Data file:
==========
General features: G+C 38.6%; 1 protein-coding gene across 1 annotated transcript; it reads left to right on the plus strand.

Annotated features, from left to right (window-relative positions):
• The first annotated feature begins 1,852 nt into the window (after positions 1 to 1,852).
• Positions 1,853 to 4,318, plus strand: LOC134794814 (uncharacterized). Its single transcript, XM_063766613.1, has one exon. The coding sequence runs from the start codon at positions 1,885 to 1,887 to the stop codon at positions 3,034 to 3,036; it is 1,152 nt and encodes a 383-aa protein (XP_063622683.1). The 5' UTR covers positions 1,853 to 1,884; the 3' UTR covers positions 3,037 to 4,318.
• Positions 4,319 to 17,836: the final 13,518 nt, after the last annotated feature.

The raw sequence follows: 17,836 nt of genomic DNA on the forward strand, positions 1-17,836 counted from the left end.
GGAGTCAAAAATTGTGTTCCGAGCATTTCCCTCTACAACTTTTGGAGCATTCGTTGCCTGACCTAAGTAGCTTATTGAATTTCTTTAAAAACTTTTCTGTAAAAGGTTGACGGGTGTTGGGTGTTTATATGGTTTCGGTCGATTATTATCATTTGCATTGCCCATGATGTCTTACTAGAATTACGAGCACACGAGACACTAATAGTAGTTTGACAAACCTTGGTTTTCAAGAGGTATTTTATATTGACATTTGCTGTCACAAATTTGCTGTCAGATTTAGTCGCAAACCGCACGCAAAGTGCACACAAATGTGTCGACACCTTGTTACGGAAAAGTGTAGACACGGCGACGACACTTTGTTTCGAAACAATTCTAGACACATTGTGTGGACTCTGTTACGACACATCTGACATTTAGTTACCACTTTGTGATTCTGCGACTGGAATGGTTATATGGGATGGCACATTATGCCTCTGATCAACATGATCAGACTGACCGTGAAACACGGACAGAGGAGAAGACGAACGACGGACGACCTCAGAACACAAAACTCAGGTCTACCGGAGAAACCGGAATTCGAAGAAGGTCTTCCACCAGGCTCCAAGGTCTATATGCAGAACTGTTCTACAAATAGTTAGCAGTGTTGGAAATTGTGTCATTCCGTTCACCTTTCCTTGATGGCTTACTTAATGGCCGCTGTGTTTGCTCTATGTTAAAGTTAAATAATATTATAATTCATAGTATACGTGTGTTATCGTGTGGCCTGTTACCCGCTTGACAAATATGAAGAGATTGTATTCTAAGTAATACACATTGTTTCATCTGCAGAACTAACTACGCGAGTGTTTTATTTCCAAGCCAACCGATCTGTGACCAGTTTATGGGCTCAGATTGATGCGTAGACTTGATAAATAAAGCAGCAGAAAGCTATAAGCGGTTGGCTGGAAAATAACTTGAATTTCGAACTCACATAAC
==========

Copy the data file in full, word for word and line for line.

General features: G+C 38.6%; 1 protein-coding gene across 1 annotated transcript; it reads left to right on the plus strand.

Annotated features, from left to right (window-relative positions):
• The first annotated feature begins 1,852 nt into the window (after positions 1 to 1,852).
• Positions 1,853 to 4,318, plus strand: LOC134794814 (uncharacterized). Its single transcript, XM_063766613.1, has one exon. The coding sequence runs from the start codon at positions 1,885 to 1,887 to the stop codon at positions 3,034 to 3,036; it is 1,152 nt and encodes a 383-aa protein (XP_063622683.1). The 5' UTR covers positions 1,853 to 1,884; the 3' UTR covers positions 3,037 to 4,318.
• Positions 4,319 to 17,836: the final 13,518 nt, after the last annotated feature.

The raw sequence follows: 17,836 nt of genomic DNA on the forward strand, positions 1-17,836 counted from the left end.
GGAGTCAAAAATTGTGTTCCGAGCATTTCCCTCTACAACTTTTGGAGCATTCGTTGCCTGACCTAAGTAGCTTATTGAATTTCTTTAAAAACTTTTCTGTAAAAGGTTGACGGGTGTTGGGTGTTTATATGGTTTCGGTCGATTATTATCATTTGCATTGCCCATGATGTCTTACTAGAATTACGAGCACACGAGACACTAATAGTAGTTTGACAAACCTTGGTTTTCAAGAGGTATTTTATATTGACATTTGCTGTCACAAATTTGCTGTCAGATTTAGTCGCAAACCGCACGCAAAGTGCACACAAATGTGTCGACACCTTGTTACGGAAAAGTGTAGACACGGCGACGACACTTTGTTTCGAAACAATTCTAGACACATTGTGTGGACTCTGTTACGACACATCTGACATTTAGTTACCACTTTGTGATTCTGCGACTGGAATGGTTATATGGGATGGCACATTATGCCTCTGATCAACATGATCAGACTGACCGTGAAACACGGACAGAGGAGAAGACGAACGACGGACGACCTCAGAACACAAAACTCAGGTCTACCGGAGAAACCGGAATTCGAAGAAGGTCTTCCACCAGGCTCCAAGGTCTATATGCAGAACTGTTCTACAAATAGTTAGCAGTGTTGGAAATTGTGTCATTCCGTTCACCTTTCCTTGATGGCTTACTTAATGGCCGCTGTGTTTGCTCTATGTTAAAGTTAAATAATATTATAATTCATAGTATACGTGTGTTATCGTGTGGCCTGTTACCCGCTTGACAAATATGAAGAGATTGTATTCTAAGTAATACACATTGTTTCATCTGCAGAACTAACTACGCGAGTGTTTTATTTCCAAGCCAACCGATCTGTGACCAGTTTATGGGCTCAGATTGATGCGTAGACTTGATAAATAAAGCAGCAGAAAGCTATAAGCGGTTGGCTGGAAAATAACTTGAATTTCGAACTCACATAAC